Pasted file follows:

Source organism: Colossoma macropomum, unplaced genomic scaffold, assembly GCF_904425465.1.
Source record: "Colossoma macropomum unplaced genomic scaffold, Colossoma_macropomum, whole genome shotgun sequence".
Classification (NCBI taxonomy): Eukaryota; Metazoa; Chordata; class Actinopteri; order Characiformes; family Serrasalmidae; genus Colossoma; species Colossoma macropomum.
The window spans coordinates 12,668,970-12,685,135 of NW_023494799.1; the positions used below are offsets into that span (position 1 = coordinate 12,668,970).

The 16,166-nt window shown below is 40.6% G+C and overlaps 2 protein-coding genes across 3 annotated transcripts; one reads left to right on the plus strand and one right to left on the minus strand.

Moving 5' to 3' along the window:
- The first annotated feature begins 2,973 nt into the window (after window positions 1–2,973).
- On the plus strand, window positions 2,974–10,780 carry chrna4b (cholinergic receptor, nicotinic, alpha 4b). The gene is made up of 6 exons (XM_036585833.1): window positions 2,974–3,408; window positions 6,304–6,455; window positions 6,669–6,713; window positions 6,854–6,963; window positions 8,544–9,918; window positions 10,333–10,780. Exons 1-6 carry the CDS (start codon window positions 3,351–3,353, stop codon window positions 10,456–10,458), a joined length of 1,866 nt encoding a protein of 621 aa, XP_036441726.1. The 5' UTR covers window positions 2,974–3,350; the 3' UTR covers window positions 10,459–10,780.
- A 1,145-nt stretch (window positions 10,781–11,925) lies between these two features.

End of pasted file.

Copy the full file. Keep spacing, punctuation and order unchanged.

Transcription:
Source organism: Colossoma macropomum, unplaced genomic scaffold, assembly GCF_904425465.1.
Source record: "Colossoma macropomum unplaced genomic scaffold, Colossoma_macropomum, whole genome shotgun sequence".
Classification (NCBI taxonomy): Eukaryota; Metazoa; Chordata; class Actinopteri; order Characiformes; family Serrasalmidae; genus Colossoma; species Colossoma macropomum.
The window spans coordinates 12,668,970-12,685,135 of NW_023494799.1; the positions used below are offsets into that span (position 1 = coordinate 12,668,970).

The 16,166-nt window shown below is 40.6% G+C and overlaps 2 protein-coding genes across 3 annotated transcripts; one reads left to right on the plus strand and one right to left on the minus strand.

Moving 5' to 3' along the window:
- The first annotated feature begins 2,973 nt into the window (after window positions 1–2,973).
- On the plus strand, window positions 2,974–10,780 carry chrna4b (cholinergic receptor, nicotinic, alpha 4b). The gene is made up of 6 exons (XM_036585833.1): window positions 2,974–3,408; window positions 6,304–6,455; window positions 6,669–6,713; window positions 6,854–6,963; window positions 8,544–9,918; window positions 10,333–10,780. Exons 1-6 carry the CDS (start codon window positions 3,351–3,353, stop codon window positions 10,456–10,458), a joined length of 1,866 nt encoding a protein of 621 aa, XP_036441726.1. The 5' UTR covers window positions 2,974–3,350; the 3' UTR covers window positions 10,459–10,780.
- A 1,145-nt stretch (window positions 10,781–11,925) lies between these two features.